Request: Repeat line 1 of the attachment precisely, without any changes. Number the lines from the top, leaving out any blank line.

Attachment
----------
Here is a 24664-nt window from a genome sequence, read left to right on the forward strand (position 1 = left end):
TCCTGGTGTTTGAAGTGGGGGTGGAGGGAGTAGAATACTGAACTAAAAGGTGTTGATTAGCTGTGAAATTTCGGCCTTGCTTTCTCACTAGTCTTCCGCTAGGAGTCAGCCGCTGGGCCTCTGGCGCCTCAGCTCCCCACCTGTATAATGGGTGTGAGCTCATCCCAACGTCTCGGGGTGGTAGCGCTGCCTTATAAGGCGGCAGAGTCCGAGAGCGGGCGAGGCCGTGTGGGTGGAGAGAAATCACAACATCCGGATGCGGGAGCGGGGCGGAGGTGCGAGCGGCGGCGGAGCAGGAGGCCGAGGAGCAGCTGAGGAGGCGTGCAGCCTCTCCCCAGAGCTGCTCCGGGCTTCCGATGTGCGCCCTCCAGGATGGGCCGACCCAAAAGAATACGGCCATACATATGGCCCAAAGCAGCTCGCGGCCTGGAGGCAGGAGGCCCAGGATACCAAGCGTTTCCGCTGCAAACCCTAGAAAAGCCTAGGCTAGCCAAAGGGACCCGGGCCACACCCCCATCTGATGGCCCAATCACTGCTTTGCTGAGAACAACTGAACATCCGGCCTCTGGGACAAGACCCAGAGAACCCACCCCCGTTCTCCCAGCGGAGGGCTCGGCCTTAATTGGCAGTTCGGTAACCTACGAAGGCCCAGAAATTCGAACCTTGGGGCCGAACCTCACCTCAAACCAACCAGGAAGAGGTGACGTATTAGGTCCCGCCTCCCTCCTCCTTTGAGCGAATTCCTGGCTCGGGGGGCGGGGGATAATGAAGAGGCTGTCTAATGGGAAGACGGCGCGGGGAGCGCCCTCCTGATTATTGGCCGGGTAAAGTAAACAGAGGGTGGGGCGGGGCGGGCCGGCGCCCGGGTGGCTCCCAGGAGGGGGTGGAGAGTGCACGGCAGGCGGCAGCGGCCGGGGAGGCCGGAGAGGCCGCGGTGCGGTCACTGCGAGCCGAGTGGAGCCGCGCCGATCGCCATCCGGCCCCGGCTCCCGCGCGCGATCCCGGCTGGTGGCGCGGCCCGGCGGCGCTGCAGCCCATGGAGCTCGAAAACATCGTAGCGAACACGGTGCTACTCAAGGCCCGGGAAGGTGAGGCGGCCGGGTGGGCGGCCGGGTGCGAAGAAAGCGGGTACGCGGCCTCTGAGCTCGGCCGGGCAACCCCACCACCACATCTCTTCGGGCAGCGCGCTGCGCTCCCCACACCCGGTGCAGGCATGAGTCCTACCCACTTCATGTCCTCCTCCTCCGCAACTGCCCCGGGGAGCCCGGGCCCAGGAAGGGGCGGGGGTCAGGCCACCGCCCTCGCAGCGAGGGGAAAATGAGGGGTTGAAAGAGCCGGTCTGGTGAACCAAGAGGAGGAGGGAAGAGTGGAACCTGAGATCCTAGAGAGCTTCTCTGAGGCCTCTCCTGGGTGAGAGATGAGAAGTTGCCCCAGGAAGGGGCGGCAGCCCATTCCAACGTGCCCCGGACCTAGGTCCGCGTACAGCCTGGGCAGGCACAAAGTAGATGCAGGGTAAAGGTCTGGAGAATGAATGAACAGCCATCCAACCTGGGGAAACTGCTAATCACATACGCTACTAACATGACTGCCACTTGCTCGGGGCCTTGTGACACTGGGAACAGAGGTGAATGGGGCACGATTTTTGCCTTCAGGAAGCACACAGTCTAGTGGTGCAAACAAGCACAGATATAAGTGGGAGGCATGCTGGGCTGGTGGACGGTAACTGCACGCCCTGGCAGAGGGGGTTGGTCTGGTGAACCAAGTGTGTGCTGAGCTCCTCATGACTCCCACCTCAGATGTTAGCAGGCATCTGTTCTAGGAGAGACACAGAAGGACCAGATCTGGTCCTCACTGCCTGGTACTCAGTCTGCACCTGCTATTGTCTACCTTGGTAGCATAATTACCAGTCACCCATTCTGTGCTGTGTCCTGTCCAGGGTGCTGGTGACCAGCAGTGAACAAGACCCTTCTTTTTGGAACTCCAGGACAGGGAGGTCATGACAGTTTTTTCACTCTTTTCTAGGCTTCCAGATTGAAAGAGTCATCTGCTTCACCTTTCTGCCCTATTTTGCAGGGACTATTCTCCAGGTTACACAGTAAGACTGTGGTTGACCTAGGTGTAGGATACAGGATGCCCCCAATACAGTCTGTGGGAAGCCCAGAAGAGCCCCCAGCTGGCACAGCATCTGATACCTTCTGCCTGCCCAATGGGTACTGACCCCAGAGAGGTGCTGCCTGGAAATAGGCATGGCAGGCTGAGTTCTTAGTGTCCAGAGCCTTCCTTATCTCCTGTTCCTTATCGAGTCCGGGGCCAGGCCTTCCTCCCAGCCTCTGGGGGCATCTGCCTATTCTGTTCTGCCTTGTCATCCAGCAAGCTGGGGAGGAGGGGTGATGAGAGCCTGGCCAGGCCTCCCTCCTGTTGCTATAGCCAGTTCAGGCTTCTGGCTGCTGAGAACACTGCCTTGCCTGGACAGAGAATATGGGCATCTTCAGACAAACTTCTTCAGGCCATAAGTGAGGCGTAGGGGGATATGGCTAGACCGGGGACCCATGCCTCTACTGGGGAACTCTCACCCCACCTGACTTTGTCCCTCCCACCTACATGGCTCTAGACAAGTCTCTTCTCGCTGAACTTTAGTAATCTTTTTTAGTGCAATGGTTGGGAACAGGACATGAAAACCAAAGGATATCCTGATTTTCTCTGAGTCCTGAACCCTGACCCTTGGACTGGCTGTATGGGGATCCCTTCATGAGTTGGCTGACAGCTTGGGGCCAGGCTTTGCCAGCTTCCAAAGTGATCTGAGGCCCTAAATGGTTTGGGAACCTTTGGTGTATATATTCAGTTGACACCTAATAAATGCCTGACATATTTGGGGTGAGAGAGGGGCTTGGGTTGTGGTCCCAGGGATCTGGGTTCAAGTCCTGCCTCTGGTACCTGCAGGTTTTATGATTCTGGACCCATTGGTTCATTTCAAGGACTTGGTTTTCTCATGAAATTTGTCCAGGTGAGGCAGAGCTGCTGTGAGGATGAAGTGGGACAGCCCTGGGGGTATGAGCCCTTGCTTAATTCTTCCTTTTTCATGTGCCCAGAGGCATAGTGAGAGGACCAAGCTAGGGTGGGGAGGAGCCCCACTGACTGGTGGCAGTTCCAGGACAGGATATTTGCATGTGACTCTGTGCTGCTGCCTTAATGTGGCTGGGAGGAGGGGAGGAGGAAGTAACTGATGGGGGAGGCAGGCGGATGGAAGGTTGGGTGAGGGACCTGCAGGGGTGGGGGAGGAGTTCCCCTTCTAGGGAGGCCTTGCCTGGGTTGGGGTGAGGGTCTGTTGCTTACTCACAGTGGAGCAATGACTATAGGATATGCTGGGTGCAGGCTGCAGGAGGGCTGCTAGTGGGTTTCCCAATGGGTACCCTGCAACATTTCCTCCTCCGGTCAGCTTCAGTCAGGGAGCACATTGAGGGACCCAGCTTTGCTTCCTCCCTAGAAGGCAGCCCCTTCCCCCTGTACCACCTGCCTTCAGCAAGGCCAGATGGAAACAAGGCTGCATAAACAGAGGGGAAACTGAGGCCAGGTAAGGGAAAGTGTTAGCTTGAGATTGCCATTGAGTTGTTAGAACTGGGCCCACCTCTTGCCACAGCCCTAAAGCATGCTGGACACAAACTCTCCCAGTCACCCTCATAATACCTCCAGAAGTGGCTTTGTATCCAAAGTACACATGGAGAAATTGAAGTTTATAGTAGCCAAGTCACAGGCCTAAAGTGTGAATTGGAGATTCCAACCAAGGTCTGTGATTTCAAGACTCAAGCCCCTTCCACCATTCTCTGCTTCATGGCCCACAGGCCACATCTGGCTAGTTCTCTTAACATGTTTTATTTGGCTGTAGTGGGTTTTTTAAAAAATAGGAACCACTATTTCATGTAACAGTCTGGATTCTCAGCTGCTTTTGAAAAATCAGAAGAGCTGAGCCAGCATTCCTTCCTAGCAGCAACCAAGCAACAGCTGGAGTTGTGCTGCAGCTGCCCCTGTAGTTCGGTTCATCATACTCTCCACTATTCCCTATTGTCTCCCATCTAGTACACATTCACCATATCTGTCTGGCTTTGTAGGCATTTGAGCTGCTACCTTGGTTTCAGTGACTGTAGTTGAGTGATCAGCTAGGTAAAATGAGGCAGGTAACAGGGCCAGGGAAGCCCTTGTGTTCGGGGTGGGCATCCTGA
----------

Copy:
Here is a 24664-nt window from a genome sequence, read left to right on the forward strand (position 1 = left end):